• The hostage crisis manufactured by the bad guys is just a blind for their true intent, breaking into a computer/computerized vault in the building’s basement.
  • Each story’s hero is on their own for a good portion of the film with their only contact to the outside world being another law enforcement officer. Where Die Hard’s McClane had Sgt Al Powell as personified by actor Reginald VelJohnson, Cale has Finnerty with whom he is in contact with via a sat-phone. Finnerty proves to be of more help to Cale than Sgt. Al was allowed to be to McClain.
  • At one point in each story an assault team attempts to storm the building and is brutaly massacred with the hero unable to stop it.
  • There’s even an escape attempt by limo, though the one here across the White House lawn is far more spectacular than short-lived attempt made in Die Hard.

Despite, or maybe even because of, I’m not sure, the similarities to Die Hard I found myself enjoying the hell out of White House Down. Many writers try to create a wisecracking hero and often in falls on the actor to try and bring some snap to limp lines. But all of the wisecracks that Vanderbilt gives to Cale crackle on the page and many had me chuckling out loud, a rare feat. Additionally, the wisecracks come out of Cale’s character, his way of coping with the insane and stressful situation he has found himself in. They don’t feel grafted on just for the sake of having a witty line cap a scene.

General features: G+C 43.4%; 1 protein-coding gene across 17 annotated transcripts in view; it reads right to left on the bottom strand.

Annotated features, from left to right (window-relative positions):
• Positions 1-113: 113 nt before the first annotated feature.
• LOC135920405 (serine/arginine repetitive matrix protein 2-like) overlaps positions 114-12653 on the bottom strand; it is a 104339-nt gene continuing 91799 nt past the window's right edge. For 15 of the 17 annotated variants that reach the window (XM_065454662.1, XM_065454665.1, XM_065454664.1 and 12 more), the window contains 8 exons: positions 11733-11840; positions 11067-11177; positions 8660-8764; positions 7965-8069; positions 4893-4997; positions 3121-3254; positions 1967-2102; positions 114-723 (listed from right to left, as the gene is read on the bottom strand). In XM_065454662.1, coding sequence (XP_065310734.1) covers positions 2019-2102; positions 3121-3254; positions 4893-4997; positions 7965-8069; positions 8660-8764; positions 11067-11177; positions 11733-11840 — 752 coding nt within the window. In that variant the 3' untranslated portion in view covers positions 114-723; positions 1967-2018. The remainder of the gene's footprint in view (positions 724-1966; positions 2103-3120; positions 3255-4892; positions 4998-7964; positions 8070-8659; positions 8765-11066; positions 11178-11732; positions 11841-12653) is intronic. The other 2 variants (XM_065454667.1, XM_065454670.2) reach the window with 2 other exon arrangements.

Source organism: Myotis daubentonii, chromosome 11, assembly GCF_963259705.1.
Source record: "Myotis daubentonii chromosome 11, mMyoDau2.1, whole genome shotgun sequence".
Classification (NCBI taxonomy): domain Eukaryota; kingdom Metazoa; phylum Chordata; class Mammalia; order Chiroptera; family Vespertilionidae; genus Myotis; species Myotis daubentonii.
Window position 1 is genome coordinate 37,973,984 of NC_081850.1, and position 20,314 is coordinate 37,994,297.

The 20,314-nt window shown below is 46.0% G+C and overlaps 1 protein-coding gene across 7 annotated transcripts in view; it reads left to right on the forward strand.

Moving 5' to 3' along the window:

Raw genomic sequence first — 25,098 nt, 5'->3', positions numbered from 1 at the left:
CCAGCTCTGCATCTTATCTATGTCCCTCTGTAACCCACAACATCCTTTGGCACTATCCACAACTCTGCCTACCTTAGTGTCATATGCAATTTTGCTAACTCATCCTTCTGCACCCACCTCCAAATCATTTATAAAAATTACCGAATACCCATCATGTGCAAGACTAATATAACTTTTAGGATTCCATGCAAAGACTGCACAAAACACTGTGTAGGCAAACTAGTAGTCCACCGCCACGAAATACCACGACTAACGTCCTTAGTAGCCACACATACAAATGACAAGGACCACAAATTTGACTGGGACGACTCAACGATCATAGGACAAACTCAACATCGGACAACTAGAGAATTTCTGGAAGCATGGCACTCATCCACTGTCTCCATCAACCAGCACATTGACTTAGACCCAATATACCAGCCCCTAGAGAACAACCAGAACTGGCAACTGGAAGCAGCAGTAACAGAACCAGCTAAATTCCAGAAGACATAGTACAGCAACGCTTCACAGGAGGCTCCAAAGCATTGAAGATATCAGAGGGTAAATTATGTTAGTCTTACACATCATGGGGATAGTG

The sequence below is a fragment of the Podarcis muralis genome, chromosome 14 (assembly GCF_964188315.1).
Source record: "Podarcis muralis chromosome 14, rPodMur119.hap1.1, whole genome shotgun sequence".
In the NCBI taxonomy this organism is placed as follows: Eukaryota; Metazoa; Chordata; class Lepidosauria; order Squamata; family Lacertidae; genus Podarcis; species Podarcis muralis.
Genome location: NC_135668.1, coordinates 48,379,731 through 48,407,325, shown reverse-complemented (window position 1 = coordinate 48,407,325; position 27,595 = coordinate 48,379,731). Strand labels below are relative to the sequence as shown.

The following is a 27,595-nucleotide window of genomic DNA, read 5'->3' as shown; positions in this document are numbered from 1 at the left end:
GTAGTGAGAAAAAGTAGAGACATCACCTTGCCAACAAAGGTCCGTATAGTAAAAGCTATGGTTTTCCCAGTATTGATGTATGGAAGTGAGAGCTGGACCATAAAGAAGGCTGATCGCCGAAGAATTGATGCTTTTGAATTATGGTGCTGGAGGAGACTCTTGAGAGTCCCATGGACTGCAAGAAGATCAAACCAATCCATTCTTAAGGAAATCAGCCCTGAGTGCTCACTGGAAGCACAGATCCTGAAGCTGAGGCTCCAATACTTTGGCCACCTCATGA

This is not the first time that Vanderbilt has used humor to temper the action in a screenplay. His adaption of the comic book series The Losers has a similar tone, though it leaned a bit more towards the jokes than White House Down. And Vanderbilt is careful to never let the humor overpower the story. The villains’ menace is very much real and Vanderbilt does not hesitate to kill some sympathetic supporting characters when the story needs the tension ratcheted up another degree or two.

Although the actual takeover of the White House doesn’t happen until page 29 of the 142 page script, Vanderbilt makes sure that every moment building-up to the attack is important. Virtually every scene, line and action will have a payoff later on either in terms of plot or characterization. When a White House tour guide mentions a factoid about the historic building it sets up a story moment later on that feels honestly earned and not something that the screenwriter pulled out of the air at that moment. This is some tight, economical writing with not a line being wasted. Vanderbilt also manages to sketch the layout of the White House out with enough detail that we always have a good idea of the location and flow of the action through the story.